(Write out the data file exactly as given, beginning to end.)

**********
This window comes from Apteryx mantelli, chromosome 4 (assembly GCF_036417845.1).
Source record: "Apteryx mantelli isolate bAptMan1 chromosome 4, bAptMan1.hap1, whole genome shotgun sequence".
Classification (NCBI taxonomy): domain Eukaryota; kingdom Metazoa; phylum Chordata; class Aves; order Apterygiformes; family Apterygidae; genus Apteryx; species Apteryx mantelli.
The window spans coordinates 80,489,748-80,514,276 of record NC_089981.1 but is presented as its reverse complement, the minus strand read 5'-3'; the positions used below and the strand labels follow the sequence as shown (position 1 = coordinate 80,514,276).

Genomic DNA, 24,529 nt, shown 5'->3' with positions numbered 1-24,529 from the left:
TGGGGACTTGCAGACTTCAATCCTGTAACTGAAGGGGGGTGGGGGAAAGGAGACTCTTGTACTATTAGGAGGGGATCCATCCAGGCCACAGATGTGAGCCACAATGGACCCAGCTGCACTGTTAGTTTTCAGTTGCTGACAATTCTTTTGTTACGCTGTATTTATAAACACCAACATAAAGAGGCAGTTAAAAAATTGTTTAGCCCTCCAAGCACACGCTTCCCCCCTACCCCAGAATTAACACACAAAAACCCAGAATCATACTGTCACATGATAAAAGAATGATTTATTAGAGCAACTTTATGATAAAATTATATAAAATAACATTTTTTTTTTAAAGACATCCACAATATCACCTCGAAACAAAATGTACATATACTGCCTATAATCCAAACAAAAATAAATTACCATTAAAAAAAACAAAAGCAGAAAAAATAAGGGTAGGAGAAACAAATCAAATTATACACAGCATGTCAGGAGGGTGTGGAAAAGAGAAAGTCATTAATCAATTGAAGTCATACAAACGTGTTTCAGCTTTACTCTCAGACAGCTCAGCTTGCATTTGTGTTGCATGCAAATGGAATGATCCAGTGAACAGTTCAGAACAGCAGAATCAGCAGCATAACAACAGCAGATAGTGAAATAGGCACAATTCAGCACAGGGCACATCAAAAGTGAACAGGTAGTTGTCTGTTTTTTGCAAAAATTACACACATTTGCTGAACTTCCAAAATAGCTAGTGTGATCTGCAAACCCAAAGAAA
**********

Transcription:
This window comes from Apteryx mantelli, chromosome 4 (assembly GCF_036417845.1).
Source record: "Apteryx mantelli isolate bAptMan1 chromosome 4, bAptMan1.hap1, whole genome shotgun sequence".
Classification (NCBI taxonomy): domain Eukaryota; kingdom Metazoa; phylum Chordata; class Aves; order Apterygiformes; family Apterygidae; genus Apteryx; species Apteryx mantelli.
The window spans coordinates 80,489,748-80,514,276 of record NC_089981.1 but is presented as its reverse complement, the minus strand read 5'-3'; the positions used below and the strand labels follow the sequence as shown (position 1 = coordinate 80,514,276).

Genomic DNA, 24,529 nt, shown 5'->3' with positions numbered 1-24,529 from the left:
TGGGGACTTGCAGACTTCAATCCTGTAACTGAAGGGGGGTGGGGGAAAGGAGACTCTTGTACTATTAGGAGGGGATCCATCCAGGCCACAGATGTGAGCCACAATGGACCCAGCTGCACTGTTAGTTTTCAGTTGCTGACAATTCTTTTGTTACGCTGTATTTATAAACACCAACATAAAGAGGCAGTTAAAAAATTGTTTAGCCCTCCAAGCACACGCTTCCCCCCTACCCCAGAATTAACACACAAAAACCCAGAATCATACTGTCACATGATAAAAGAATGATTTATTAGAGCAACTTTATGATAAAATTATATAAAATAACATTTTTTTTTTAAAGACATCCACAATATCACCTCGAAACAAAATGTACATATACTGCCTATAATCCAAACAAAAATAAATTACCATTAAAAAAAACAAAAGCAGAAAAAATAAGGGTAGGAGAAACAAATCAAATTATACACAGCATGTCAGGAGGGTGTGGAAAAGAGAAAGTCATTAATCAATTGAAGTCATACAAACGTGTTTCAGCTTTACTCTCAGACAGCTCAGCTTGCATTTGTGTTGCATGCAAATGGAATGATCCAGTGAACAGTTCAGAACAGCAGAATCAGCAGCATAACAACAGCAGATAGTGAAATAGGCACAATTCAGCACAGGGCACATCAAAAGTGAACAGGTAGTTGTCTGTTTTTTGCAAAAATTACACACATTTGCTGAACTTCCAAAATAGCTAGTGTGATCTGCAAACCCAAAGAAA